An animal’s welfare depends on its emotional state (states elicited by rewarding and punishing events). Long-term ‘moods’ are particularly important determinants of animal welfare and may play a key role in guiding decision-making by biasing an individual’s expectations of decision outcomes, especially in ambiguous situations. Using a ‘judgement bias’ (JB) assay of decision-making under ambiguity that we have developed, many studies show that, like humans, animals in positive affective states behave as if anticipating positive outcomes under ambiguity, and vice versa for those in negative states.
However, there are also null and opposite results which may occur because affective states have a variety of different influences on decision-making. This project aims to disentangle these effects and hence to clarify findings in the literature, establish any constraints on using JB as an indicator of animal affect, and advance theory on the relationship between affect and decision-making. Computational modeling of data from operant studies of laboratory rodent decision-making will identify underlying parameters (e.g. prior experience of, and sensitivity to, reward and punishment) that influence decisions. There will also be opportunity to carry out parallel human studies to establish cross-species similarities and differences, and to develop theoretical computational models to investigate predictions, for example that experience of environmental conditions generates adaptive decision-making profiles.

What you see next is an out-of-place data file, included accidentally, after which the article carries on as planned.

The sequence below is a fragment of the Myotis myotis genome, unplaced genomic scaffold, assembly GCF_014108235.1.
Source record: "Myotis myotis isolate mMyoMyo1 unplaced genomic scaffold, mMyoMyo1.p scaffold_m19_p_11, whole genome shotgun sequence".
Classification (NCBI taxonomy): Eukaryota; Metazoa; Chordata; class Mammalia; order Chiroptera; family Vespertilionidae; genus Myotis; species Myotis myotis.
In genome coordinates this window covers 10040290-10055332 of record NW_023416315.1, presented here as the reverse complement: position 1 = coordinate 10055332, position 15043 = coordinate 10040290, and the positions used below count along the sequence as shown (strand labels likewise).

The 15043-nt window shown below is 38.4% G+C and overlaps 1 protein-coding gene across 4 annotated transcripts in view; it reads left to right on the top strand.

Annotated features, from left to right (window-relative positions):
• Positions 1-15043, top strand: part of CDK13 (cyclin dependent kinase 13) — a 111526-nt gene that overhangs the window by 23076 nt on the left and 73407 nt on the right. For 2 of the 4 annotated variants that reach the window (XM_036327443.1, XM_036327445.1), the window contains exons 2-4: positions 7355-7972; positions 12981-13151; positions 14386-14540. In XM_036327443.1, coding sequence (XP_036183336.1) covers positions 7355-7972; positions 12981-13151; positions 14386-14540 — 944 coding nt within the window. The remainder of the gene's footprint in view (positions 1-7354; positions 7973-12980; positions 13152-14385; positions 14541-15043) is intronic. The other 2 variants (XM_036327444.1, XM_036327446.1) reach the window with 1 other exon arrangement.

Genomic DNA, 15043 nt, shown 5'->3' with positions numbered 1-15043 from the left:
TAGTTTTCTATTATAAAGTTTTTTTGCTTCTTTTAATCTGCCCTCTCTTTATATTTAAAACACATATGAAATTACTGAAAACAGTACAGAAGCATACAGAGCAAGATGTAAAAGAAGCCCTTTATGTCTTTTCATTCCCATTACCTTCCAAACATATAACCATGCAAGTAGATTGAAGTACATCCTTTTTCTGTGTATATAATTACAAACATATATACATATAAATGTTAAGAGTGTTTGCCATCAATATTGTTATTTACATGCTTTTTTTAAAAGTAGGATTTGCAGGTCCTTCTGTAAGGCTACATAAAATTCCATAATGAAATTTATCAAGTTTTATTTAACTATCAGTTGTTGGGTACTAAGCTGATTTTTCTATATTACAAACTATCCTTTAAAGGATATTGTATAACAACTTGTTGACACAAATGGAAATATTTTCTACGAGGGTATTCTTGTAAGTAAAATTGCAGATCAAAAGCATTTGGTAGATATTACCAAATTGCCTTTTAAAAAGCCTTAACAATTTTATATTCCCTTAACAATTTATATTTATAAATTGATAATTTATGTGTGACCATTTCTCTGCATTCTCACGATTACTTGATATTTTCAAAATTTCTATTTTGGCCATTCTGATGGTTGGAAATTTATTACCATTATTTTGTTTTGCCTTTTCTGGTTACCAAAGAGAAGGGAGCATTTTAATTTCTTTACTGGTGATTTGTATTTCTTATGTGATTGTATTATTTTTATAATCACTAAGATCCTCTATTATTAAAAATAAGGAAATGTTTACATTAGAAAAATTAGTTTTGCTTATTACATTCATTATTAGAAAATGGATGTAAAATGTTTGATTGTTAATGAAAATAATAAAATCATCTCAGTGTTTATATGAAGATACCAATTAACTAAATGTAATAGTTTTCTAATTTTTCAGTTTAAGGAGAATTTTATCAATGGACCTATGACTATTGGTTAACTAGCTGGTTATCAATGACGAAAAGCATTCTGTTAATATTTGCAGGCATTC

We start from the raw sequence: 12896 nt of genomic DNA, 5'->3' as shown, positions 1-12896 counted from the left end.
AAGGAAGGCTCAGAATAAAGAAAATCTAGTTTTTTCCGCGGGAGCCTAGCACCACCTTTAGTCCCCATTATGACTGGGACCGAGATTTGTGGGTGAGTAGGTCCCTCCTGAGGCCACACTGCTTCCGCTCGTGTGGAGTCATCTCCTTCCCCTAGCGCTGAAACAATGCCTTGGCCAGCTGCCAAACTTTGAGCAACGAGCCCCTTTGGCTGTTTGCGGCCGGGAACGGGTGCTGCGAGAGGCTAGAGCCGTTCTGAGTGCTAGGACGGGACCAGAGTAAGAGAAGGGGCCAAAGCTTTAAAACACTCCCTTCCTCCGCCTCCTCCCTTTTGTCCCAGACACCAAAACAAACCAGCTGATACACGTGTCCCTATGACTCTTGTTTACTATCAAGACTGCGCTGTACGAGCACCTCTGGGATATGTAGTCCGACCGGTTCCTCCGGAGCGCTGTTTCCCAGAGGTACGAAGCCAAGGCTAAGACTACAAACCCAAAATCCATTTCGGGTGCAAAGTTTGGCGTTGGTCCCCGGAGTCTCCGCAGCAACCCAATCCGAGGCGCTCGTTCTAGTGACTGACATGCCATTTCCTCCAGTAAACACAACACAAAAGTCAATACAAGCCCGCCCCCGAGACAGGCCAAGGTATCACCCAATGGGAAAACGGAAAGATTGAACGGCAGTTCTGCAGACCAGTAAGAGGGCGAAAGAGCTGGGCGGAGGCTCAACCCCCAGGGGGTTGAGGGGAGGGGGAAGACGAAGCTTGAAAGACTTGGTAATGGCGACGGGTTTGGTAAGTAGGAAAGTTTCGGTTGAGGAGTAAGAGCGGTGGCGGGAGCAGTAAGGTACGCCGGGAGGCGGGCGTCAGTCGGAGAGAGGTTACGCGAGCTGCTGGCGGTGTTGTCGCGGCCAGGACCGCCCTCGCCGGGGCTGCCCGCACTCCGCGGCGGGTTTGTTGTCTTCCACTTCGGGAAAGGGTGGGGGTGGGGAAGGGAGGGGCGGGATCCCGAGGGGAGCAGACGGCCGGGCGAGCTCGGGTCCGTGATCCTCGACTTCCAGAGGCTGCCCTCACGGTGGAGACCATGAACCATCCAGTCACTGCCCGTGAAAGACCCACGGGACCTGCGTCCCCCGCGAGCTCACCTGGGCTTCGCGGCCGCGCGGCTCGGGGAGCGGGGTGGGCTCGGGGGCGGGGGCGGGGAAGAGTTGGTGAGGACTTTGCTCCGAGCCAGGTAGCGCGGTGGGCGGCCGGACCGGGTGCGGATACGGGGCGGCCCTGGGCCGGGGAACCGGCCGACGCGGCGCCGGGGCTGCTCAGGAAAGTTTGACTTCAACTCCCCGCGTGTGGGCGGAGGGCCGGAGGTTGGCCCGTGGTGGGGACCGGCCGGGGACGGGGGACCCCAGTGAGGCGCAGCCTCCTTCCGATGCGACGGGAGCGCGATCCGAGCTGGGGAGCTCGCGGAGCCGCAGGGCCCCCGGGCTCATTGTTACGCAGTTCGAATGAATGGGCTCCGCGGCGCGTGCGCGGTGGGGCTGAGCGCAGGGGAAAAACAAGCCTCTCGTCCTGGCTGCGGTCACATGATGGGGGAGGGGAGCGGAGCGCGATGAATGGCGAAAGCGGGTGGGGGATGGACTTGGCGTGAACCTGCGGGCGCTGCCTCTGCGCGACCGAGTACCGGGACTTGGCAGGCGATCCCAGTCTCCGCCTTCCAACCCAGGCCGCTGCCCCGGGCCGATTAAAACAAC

The student will receive training in animal learning and behaviour, perceptual and affective psychology, and computational theory and modelling. They will learn to design decision-making tasks, to programme and use operant equipment, to implement computational, statistical, and trial-by-trial analysis of datasets, and to build theoretical computational models. Such skills will be invaluable within the increasingly mathematical context of modern biology.
Supervisors: Prof Mike Mendl, Prof Iain Gilchrist, Dr John Fennell, Dr Liz Paul (Bristol University)
Collaborator: Prof Peter Dayan (Max Planck Institute for Biological Cybernetics, Tübingen, Germany)